In his PBS series, “Finding Your Roots …” Henry Louis Gates Jr. presents guests whose roots cover the globe – from Samoa, Nigeria, Taiwan and Sicily to Iran, Ireland, India and Cuba – and almost everywhere in between.
Each episode weaves together their stories, gleaned from cutting-edge DNA analysis and old school genealogical detective work.
And, at the center of it all and guiding every discovery is Gates, the Alphonse Fletcher University Professor at Harvard University and director of the Hutchins Center for African and African American Research.
Gates is also now featured on a newly updated website, slavevoyages.org, which contains databases of the Trans-Atlantic and Intra-American slave trade.
The databases are the culmination of several decades of independent and collaborative research by scholars who draw upon information in libraries and archives around the world, according to a news release.
The new slave voyages website counts as the product of three years of development by a multi-disciplinary team of historians, librarians, curriculum specialists, cartographers, computer programmers, and web designers, in consultation with scholars of the slave trade from universities in Europe, Africa, South America, and North America.
Among the many unique features are an African names database.
The producers of the site note that during the last 60 years of the Trans-Atlantic Slave Trade, courts around the Atlantic basins condemned over 2,000 vessels for engaging in slave trafficking and recorded the details of captives found on board those ships, including African names.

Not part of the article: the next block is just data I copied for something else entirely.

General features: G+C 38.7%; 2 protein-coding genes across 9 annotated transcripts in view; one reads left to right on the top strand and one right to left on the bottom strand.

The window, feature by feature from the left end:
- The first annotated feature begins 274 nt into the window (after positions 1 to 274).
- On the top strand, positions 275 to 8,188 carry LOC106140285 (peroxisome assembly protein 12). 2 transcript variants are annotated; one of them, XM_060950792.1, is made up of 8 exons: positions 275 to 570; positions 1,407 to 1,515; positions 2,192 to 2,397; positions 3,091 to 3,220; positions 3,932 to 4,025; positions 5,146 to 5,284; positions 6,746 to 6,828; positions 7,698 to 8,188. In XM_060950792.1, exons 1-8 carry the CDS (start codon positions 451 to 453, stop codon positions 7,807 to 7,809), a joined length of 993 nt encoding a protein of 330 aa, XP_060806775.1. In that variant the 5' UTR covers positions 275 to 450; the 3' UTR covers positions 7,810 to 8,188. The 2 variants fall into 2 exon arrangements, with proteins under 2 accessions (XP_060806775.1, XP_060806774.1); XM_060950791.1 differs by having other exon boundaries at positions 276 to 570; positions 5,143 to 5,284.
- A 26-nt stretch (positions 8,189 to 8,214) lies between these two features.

Links are provided to the ships in the Voyages Database from which the liberated Africans were rescued, as well as to the African Origins site where users can hear the names pronounced and help us identify the languages they think the names originated from or are used.
The site also takes a deep look at the slave trade within the Americas, which, after the initial disembarkation of African captives in the New World, has received scant attention from historians, especially for the period prior to the abolition of transatlantic slave traffic.
An article on the site examines similar types of intra-American trafficking as an introduction to the launching of the Intra-American Slave Trade Database, which aims to document evidence of slave voyages throughout the New World.
“The site now offers access to details of more than 36,000 slave trading voyages between Africa and the New World; 11,000 voyages from one part of the Americas to another part; and 92,000 Africans who were forced to take the voyage,” Gates said.
“Users can analyze data and view video and they can contribute corrections and add information on voyages the editors don’t even know about,” he said. The website allows viewers to explore the dispersal of enslaved Africans across the Atlantic world.
According to the website, the digital memorial raises questions about the largest slave trades in history and offers access to the documentation available to answer them.
It recounts how European colonizers turned to Africa for enslaved laborers to build the cities and extract the resources of the Americas. Also, how those colonizers forced millions of mostly unnamed Africans across the Atlantic to the Americas, and from one part of the Americas to another.
Those viewing the website can analyze these slave trades and view interactive maps, timelines, and animations to see the dispersal.
Sponsored by the National Endowment for the Humanities, the work on the site was done at the Emory Center for Digital Scholarship, the University of California at Irvine, and the University of California at Santa Cruz with the Hutchins Center of Harvard University providing support.
“I find it inspiring that our fellow Americans are so determined to explore their own ancestral heritage,” Gates noted.